Whether you are using Google maps to order your Uber, signing into an app using your Facebook account, or watching a YouTube video on a different website, you may have realised your digital experience is becoming increasingly integrated. So, what is the banking sector doing to keep up?

In 2014, the Competition and Markets Authority (CMA) published two studies finding that, "essential parts of the UK retail banking sector lack effective competition and do not meet the needs of personal consumers or SMEs." As a measure to increase innovation within the retail banking sector, 13 January 2018 will see Open Banking’s second phase come into force.

The Open Banking website says:

    "At present, Open Banking technology enables organisations to easily compare Personal Current Account, Business Current Account, Business Loan and Commercial Credit Card products from banks operating in the UK. It also makes it simple for organisations to access detailed information – such as locations and opening times – on bank branches and ATMs."

For the second phase, the nine largest current account providers must let their customers easily and securely share their data with regulated third-party providers, if the customer asks them to. The banks will be publishing APIs that can initiate payments from and read the transaction history of Personal and Business Current Accounts, making it possible for third-party apps to act as a dashboard for a number of current accounts and become the main interface a customer uses for banking and payments.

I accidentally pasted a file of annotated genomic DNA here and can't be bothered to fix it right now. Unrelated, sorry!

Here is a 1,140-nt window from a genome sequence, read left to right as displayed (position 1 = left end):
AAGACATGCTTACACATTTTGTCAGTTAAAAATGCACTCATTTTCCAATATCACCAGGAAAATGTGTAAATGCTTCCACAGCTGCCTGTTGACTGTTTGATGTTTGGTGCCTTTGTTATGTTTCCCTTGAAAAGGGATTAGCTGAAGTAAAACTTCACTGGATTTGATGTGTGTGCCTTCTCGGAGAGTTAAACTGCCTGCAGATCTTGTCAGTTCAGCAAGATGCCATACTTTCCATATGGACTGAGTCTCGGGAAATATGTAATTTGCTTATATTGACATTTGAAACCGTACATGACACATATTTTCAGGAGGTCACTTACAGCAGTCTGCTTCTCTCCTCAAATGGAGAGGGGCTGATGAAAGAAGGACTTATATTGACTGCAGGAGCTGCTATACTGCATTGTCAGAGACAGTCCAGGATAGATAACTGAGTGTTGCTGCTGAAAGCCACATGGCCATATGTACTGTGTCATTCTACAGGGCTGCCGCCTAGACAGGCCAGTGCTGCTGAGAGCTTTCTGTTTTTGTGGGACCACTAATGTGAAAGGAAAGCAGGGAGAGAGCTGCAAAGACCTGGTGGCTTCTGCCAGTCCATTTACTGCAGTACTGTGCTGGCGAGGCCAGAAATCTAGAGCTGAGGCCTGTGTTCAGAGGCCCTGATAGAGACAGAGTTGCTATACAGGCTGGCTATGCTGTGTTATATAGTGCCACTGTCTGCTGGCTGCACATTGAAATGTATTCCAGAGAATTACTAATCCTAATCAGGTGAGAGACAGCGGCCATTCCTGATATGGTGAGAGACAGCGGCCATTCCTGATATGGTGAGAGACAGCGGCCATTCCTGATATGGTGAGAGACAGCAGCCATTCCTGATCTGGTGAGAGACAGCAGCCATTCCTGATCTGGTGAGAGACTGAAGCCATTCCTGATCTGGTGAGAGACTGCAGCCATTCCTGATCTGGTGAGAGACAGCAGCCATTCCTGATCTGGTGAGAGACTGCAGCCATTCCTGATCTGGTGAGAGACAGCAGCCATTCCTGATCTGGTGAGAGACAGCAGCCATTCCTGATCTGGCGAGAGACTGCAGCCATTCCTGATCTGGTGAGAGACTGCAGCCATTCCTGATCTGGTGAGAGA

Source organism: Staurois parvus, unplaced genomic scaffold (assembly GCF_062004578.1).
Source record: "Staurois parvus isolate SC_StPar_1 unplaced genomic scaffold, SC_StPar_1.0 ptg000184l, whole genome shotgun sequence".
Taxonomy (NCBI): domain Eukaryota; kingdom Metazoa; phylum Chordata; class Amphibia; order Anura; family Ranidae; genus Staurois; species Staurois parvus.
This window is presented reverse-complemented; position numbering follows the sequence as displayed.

Open banking can help banks improve their customer experience, while helping their customers manage their money. It could have a significant impact on applications for financial products, such as loans or mortgages; if a borrower's financial information can all be accessed from one place, the entire process of applying for and securing a financial product can be easier and more efficient. The initiative also aims to make it easier for customers to decide if they want to switch their accounts by comparing products and managing their accounts without having to use their bank.

What are the potential risks?

For one, there's a big question about opening up sensitive financial data. How can banks share this data with third-parties while making sure it remains safe? According to Open Banking Ltd., "The regulated third-party provider the consumer has given their consent to for sharing their data with, is responsible for ensuring any personal data they process, store or transfer is appropriately and securely protected." Customers can check the Financial Services Registry to see if a third-party provider is regulated.

Banks have also started to update their current account terms and conditions, with Co-op Bank, HSBC and Santander stating that it's the customer's responsibility to check that the third-party provider they want to use is authorised, potentially opening customers up to security risks.

When so much emphasis is placed on the customer knowing who they are giving their information to, the key issue is trust. Traditional banks are currently so powerful because of the amount of trust customers have in them. It can be hard for newer FinTech companies to develop this and make people comfortable with sharing such personal information, raising questions about just how much impact Open Banking will have in providing large high street banks with competition.

Increasing use of technology in the financial industry has created a lot of change, and it can be hard to know the impact Open Banking may have. Research from Accenture found two-thirds of consumers in the UK won’t share their financial data with third-party providers with 53% saying, "they will never change their existing banking habits and adopt Open Banking." However, challenger banks like Monzo, Atom, and Bud have been shaking up the banking sector and plan to use Open Banking to continue to do so.